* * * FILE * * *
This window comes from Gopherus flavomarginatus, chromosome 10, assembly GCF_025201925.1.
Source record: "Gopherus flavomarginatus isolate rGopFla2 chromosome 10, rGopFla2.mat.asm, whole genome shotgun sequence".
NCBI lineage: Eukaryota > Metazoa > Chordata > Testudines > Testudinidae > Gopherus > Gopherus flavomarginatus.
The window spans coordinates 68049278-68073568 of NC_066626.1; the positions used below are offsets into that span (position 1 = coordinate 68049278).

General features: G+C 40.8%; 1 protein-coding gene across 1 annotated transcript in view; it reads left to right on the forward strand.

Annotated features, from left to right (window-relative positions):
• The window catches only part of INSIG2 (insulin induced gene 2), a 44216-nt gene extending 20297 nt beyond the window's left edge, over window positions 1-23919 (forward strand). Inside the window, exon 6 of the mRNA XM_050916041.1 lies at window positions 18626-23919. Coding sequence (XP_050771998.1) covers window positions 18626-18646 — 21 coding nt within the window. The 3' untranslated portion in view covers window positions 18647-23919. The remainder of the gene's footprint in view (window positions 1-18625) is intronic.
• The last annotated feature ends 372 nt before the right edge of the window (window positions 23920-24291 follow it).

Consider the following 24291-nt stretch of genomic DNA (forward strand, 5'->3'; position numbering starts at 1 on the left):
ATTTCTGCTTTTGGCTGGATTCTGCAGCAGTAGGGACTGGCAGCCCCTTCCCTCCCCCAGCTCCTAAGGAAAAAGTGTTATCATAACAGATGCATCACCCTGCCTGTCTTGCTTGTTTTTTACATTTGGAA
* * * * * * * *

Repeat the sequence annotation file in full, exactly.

This window comes from Gopherus flavomarginatus, chromosome 10, assembly GCF_025201925.1.
Source record: "Gopherus flavomarginatus isolate rGopFla2 chromosome 10, rGopFla2.mat.asm, whole genome shotgun sequence".
NCBI lineage: Eukaryota > Metazoa > Chordata > Testudines > Testudinidae > Gopherus > Gopherus flavomarginatus.
The window spans coordinates 68049278-68073568 of NC_066626.1; the positions used below are offsets into that span (position 1 = coordinate 68049278).

General features: G+C 40.8%; 1 protein-coding gene across 1 annotated transcript in view; it reads left to right on the forward strand.

Annotated features, from left to right (window-relative positions):
• The window catches only part of INSIG2 (insulin induced gene 2), a 44216-nt gene extending 20297 nt beyond the window's left edge, over window positions 1-23919 (forward strand). Inside the window, exon 6 of the mRNA XM_050916041.1 lies at window positions 18626-23919. Coding sequence (XP_050771998.1) covers window positions 18626-18646 — 21 coding nt within the window. The 3' untranslated portion in view covers window positions 18647-23919. The remainder of the gene's footprint in view (window positions 1-18625) is intronic.
• The last annotated feature ends 372 nt before the right edge of the window (window positions 23920-24291 follow it).

Consider the following 24291-nt stretch of genomic DNA (forward strand, 5'->3'; position numbering starts at 1 on the left):
ATTTCTGCTTTTGGCTGGATTCTGCAGCAGTAGGGACTGGCAGCCCCTTCCCTCCCCCAGCTCCTAAGGAAAAAGTGTTATCATAACAGATGCATCACCCTGCCTGTCTTGCTTGTTTTTTACATTTGGAA